From that, a lot of possibilities are tested. In the beginning, they made direct applications of the stones on a flattened lime and sand; then, who achieved the synthesis of this system was O'Gorman in the Central Library, where they began to work in sections from a general project. They divide by uniform tasks with squares, of a determined dimension, they do them separately on the floor itself and then they anchor it to the wall. This is the technique used by Chávez Morado", added the specialist.
It is in this technical decision that lies the originality of modern Mexico, a country of ancient culture, since "he included glass and other materials, some stone, others not because he also used ceramics. If you look carefully, you can see in some fragments the places where he used ceramics, the others where he used mostly colored stone and other glass that gives extremely interesting reflections.
Following the theme proposed for Mexico's participation in the Universal and International Exposition of Brussels -humanism, the history of humanity, and the brotherhood of the peoples of the world-, said the professor emeritus, the piece "resorted to the concept of the use of technology as part of the empowerment of the human being for the benefit for the production of satisfiers in egalitarian and democratic terms".
"It synthesizes its message from a colossal character with indigenous characteristics, of course, to typify that it is the mestizo ethnicity, but with preponderantly indigenous characteristics, which embraces or groups in his chest a series of technological resources, such as gears, oil processing towers, and atomic structure; also, it puts in the lower part the origins, which are the roots; then, in a higher level, it puts the diverse human groups that are integrated into the national miscegenation, and, finally, in the upper part, the technology and the use of human resources with a view to distributive justice".
This mural combines the original principles of Mexican muralism: "a social realism of utility and contribution to the socio-political development of the community, and at the same time vindicates the fact that there are very deep roots in Mexican culture and that they have as a contemporary reality an art committed to the political evolution of the Mexican people. It can be said that it is a synthesis of the historical moment".
Despite the success that the 1958 Brussels exhibition meant for Mexico, there were very serious criticisms of the fact that our country was still involved in a political discourse that, at the historical moment that the West -particularly the United States of America- was experiencing, seemed not very bright, not very current and, to some extent, against the grain of avant-garde art, abstract expressionism or geometrism, which by those years was already beginning to develop as the aesthetic banner of the Western hemisphere.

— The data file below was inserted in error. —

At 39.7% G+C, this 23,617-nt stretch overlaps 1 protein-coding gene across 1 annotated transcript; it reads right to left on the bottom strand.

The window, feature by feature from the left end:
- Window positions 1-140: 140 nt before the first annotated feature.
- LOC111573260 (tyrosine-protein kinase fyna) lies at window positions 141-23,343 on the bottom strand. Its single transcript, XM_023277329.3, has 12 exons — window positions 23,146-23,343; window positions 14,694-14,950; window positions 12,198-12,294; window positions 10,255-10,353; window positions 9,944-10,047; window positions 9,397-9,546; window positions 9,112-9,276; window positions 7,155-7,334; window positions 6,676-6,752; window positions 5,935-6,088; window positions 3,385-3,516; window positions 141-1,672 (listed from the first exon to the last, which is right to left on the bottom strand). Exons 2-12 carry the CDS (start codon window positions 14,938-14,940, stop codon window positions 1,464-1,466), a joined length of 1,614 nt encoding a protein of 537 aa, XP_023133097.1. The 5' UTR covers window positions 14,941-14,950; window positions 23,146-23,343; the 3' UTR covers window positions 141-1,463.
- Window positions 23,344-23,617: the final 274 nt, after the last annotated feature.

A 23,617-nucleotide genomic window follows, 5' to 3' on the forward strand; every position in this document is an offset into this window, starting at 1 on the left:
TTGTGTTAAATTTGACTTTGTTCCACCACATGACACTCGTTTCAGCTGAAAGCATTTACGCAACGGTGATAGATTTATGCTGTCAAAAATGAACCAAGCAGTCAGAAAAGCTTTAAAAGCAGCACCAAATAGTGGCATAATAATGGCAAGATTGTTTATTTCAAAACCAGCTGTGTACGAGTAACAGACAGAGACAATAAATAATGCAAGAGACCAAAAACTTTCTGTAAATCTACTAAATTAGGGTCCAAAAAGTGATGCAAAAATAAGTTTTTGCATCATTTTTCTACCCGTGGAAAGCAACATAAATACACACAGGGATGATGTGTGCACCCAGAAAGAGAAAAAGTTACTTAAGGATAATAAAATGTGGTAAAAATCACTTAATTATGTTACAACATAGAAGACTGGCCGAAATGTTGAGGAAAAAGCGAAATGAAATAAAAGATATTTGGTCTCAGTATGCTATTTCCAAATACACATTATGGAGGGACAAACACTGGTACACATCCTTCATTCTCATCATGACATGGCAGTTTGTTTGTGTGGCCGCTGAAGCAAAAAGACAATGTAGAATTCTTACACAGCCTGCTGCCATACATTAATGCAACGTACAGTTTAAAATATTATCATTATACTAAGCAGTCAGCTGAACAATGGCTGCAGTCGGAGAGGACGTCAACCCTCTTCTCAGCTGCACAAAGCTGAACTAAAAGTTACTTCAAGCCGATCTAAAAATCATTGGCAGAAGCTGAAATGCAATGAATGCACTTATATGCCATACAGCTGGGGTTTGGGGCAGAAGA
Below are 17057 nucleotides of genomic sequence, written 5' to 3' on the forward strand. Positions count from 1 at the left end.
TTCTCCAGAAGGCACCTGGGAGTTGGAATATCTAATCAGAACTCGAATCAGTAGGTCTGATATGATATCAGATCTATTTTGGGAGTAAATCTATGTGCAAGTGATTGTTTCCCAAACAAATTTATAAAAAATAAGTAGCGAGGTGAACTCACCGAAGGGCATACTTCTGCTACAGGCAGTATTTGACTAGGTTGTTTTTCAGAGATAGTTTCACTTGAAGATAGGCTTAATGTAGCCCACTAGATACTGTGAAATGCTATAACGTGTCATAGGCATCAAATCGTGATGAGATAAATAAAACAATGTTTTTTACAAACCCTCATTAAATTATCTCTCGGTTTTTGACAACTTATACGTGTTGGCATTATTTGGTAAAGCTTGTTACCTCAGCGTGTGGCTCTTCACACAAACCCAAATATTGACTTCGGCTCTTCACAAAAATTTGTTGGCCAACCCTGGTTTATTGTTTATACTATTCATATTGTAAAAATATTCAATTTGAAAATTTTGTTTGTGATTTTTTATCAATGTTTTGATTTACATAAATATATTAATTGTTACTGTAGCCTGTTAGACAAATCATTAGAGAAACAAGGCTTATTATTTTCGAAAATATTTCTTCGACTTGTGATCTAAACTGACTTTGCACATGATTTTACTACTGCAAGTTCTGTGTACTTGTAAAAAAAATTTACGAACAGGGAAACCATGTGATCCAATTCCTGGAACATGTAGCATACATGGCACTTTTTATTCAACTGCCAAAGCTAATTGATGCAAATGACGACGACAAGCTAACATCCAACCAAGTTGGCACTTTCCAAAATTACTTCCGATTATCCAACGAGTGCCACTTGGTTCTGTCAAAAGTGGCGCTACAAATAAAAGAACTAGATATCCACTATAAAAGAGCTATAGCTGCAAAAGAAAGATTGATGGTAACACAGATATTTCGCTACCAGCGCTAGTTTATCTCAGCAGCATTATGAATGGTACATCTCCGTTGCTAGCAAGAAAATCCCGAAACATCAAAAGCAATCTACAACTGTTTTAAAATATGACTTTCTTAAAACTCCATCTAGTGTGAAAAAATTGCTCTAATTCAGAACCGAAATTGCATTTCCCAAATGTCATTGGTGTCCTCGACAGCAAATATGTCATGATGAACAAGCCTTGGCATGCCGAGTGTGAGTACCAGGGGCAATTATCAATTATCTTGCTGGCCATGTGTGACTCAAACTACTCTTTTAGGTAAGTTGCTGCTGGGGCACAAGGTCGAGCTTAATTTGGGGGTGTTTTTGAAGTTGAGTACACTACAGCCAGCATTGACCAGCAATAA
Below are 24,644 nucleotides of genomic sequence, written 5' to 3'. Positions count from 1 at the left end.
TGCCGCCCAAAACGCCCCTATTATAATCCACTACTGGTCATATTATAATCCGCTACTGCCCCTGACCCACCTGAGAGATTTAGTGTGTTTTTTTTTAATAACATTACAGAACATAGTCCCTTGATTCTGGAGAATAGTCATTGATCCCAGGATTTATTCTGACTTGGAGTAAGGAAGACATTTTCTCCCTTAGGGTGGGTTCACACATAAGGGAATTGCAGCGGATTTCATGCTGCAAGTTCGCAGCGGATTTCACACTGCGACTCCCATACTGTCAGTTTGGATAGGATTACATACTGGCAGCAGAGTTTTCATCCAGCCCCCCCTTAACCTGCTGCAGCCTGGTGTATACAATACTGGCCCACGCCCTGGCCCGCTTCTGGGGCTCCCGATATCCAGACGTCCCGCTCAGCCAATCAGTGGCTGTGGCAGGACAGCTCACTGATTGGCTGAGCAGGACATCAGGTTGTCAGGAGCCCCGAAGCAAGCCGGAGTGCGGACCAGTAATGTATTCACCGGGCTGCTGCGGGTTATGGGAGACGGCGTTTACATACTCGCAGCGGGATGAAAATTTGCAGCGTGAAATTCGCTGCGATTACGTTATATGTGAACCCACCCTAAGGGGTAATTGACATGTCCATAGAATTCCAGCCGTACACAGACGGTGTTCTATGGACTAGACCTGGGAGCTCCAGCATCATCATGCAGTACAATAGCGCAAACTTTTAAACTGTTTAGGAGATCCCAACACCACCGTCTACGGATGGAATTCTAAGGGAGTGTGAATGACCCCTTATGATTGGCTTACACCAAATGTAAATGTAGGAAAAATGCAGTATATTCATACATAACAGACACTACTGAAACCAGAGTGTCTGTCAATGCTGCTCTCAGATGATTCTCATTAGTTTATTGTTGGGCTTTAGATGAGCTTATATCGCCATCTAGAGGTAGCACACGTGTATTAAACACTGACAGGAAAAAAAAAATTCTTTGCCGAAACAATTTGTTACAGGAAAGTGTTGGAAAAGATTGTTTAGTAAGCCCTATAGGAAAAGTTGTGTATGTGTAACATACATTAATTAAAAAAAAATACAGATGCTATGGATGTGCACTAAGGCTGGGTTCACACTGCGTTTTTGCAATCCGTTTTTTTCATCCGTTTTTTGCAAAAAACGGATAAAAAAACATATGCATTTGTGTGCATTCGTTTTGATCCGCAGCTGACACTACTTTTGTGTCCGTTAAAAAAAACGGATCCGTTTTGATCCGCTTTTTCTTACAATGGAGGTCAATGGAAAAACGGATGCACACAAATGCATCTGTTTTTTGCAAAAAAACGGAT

"The Soviet Union had abandoned the avant-garde and had begun to make a very conservative art in aesthetic terms, but of social solidarity and with very rigorous academic principles, very little current and integrated to modernity. We have as a synthesis a kind of contradiction in the Mexican message, he had that confrontation with the critics, but he also had the great recognition for the talent of the contents of the work that was exhibited at that time."
"It is interesting to note the fact that the National University, in some way, is a decisive factor in the development of the second stage of Mexican muralism and, what I consider, the third stage which is the walkable sculpture, in which we also had a great intervention in sculptural sets, such as those that adorn a good part of the facilities of Ciudad Universitaria and other university campuses throughout the country," added the professor.
A brilliant piece
José de Santiago Silva had a very close relationship with Maestro Chávez Morado and recapitulated that the latter did not consider modern Mexico, a country of ancient culture among "his most brilliant production; he had reservations about it. Finally, it is congruent with the global discourse of Maestro Chávez Morado, that despite having been very close to the Mexican State, he kept the discourse of the vindication of social classes and the homogenization of distributive justice. That is the leitmotiv of all his work and, from the point of view of the palette and the drawing treatment, it is extremely brilliant."
"It is a very balanced mural, we can observe the predominance in the lower part of horizontal lines that are going to support a series of vertical lines that give stability to the work, but that is broken with very clear diagonals and undulating curved lines that give it movement."
For the emeritus, the presence of the mural on the walls of Preparatory 4 is a demonstration that "the University in all its faculties, schools and institutes has had a vocation for the accumulation of very important mural works, of very clear monumental art. The monumental wealth of the University is enormous".